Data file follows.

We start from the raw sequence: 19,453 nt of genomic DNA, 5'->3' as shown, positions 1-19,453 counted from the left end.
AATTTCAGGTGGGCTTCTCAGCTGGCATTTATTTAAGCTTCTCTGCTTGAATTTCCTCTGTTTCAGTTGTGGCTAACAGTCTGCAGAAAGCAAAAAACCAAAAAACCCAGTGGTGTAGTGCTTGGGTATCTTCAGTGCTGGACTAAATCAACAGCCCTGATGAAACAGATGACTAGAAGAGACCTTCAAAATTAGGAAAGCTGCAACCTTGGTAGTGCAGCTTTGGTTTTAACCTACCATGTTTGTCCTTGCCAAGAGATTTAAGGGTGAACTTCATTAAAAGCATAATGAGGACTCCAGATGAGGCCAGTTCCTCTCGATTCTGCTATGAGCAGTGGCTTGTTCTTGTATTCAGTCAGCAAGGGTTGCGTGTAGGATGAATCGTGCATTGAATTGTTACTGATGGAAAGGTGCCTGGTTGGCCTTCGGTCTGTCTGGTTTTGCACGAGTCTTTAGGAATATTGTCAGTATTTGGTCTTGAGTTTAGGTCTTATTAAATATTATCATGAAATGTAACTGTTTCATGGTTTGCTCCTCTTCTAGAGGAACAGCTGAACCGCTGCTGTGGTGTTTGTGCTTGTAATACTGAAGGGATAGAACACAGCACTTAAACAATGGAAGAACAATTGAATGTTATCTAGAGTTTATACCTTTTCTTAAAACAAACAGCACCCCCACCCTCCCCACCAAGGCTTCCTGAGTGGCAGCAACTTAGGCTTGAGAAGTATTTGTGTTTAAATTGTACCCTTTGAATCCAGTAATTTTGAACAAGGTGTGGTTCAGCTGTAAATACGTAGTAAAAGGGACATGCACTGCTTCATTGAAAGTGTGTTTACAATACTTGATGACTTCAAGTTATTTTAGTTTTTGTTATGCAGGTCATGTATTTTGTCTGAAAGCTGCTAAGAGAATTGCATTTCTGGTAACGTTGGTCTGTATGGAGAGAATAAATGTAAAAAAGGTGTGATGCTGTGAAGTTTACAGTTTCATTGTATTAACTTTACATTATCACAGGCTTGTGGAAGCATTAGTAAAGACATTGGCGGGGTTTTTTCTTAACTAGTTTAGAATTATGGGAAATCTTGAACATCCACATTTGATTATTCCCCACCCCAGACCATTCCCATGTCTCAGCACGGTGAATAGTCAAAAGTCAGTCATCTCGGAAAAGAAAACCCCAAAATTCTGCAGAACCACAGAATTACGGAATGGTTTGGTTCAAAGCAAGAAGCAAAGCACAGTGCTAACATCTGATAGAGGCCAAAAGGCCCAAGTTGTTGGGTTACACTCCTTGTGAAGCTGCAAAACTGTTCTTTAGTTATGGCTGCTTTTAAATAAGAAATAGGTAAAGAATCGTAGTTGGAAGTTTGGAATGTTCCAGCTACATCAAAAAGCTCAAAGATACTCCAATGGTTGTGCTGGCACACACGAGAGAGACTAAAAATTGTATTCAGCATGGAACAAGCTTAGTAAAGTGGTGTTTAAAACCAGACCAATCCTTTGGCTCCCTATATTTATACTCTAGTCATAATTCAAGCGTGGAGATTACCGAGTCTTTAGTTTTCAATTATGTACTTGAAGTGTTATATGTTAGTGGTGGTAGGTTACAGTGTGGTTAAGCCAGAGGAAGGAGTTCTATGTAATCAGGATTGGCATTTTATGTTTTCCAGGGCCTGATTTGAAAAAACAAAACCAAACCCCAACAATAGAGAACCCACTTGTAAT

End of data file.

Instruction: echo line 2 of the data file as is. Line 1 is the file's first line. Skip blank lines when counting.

AATTTCAGGTGGGCTTCTCAGCTGGCATTTATTTAAGCTTCTCTGCTTGAATTTCCTCTGTTTCAGTTGTGGCTAACAGTCTGCAGAAAGCAAAAAACCAAAAAACCCAGTGGTGTAGTGCTTGGGTATCTTCAGTGCTGGACTAAATCAACAGCCCTGATGAAACAGATGACTAGAAGAGACCTTCAAAATTAGGAAAGCTGCAACCTTGGTAGTGCAGCTTTGGTTTTAACCTACCATGTTTGTCCTTGCCAAGAGATTTAAGGGTGAACTTCATTAAAAGCATAATGAGGACTCCAGATGAGGCCAGTTCCTCTCGATTCTGCTATGAGCAGTGGCTTGTTCTTGTATTCAGTCAGCAAGGGTTGCGTGTAGGATGAATCGTGCATTGAATTGTTACTGATGGAAAGGTGCCTGGTTGGCCTTCGGTCTGTCTGGTTTTGCACGAGTCTTTAGGAATATTGTCAGTATTTGGTCTTGAGTTTAGGTCTTATTAAATATTATCATGAAATGTAACTGTTTCATGGTTTGCTCCTCTTCTAGAGGAACAGCTGAACCGCTGCTGTGGTGTTTGTGCTTGTAATACTGAAGGGATAGAACACAGCACTTAAACAATGGAAGAACAATTGAATGTTATCTAGAGTTTATACCTTTTCTTAAAACAAACAGCACCCCCACCCTCCCCACCAAGGCTTCCTGAGTGGCAGCAACTTAGGCTTGAGAAGTATTTGTGTTTAAATTGTACCCTTTGAATCCAGTAATTTTGAACAAGGTGTGGTTCAGCTGTAAATACGTAGTAAAAGGGACATGCACTGCTTCATTGAAAGTGTGTTTACAATACTTGATGACTTCAAGTTATTTTAGTTTTTGTTATGCAGGTCATGTATTTTGTCTGAAAGCTGCTAAGAGAATTGCATTTCTGGTAACGTTGGTCTGTATGGAGAGAATAAATGTAAAAAAGGTGTGATGCTGTGAAGTTTACAGTTTCATTGTATTAACTTTACATTATCACAGGCTTGTGGAAGCATTAGTAAAGACATTGGCGGGGTTTTTTCTTAACTAGTTTAGAATTATGGGAAATCTTGAACATCCACATTTGATTATTCCCCACCCCAGACCATTCCCATGTCTCAGCACGGTGAATAGTCAAAAGTCAGTCATCTCGGAAAAGAAAACCCCAAAATTCTGCAGAACCACAGAATTACGGAATGGTTTGGTTCAAAGCAAGAAGCAAAGCACAGTGCTAACATCTGATAGAGGCCAAAAGGCCCAAGTTGTTGGGTTACACTCCTTGTGAAGCTGCAAAACTGTTCTTTAGTTATGGCTGCTTTTAAATAAGAAATAGGTAAAGAATCGTAGTTGGAAGTTTGGAATGTTCCAGCTACATCAAAAAGCTCAAAGATACTCCAATGGTTGTGCTGGCACACACGAGAGAGACTAAAAATTGTATTCAGCATGGAACAAGCTTAGTAAAGTGGTGTTTAAAACCAGACCAATCCTTTGGCTCCCTATATTTATACTCTAGTCATAATTCAAGCGTGGAGATTACCGAGTCTTTAGTTTTCAATTATGTACTTGAAGTGTTATATGTTAGTGGTGGTAGGTTACAGTGTGGTTAAGCCAGAGGAAGGAGTTCTATGTAATCAGGATTGGCATTTTATGTTTTCCAGGGCCTGATTTGAAAAAACAAAACCAAACCCCAACAATAGAGAACCCACTTGTAAT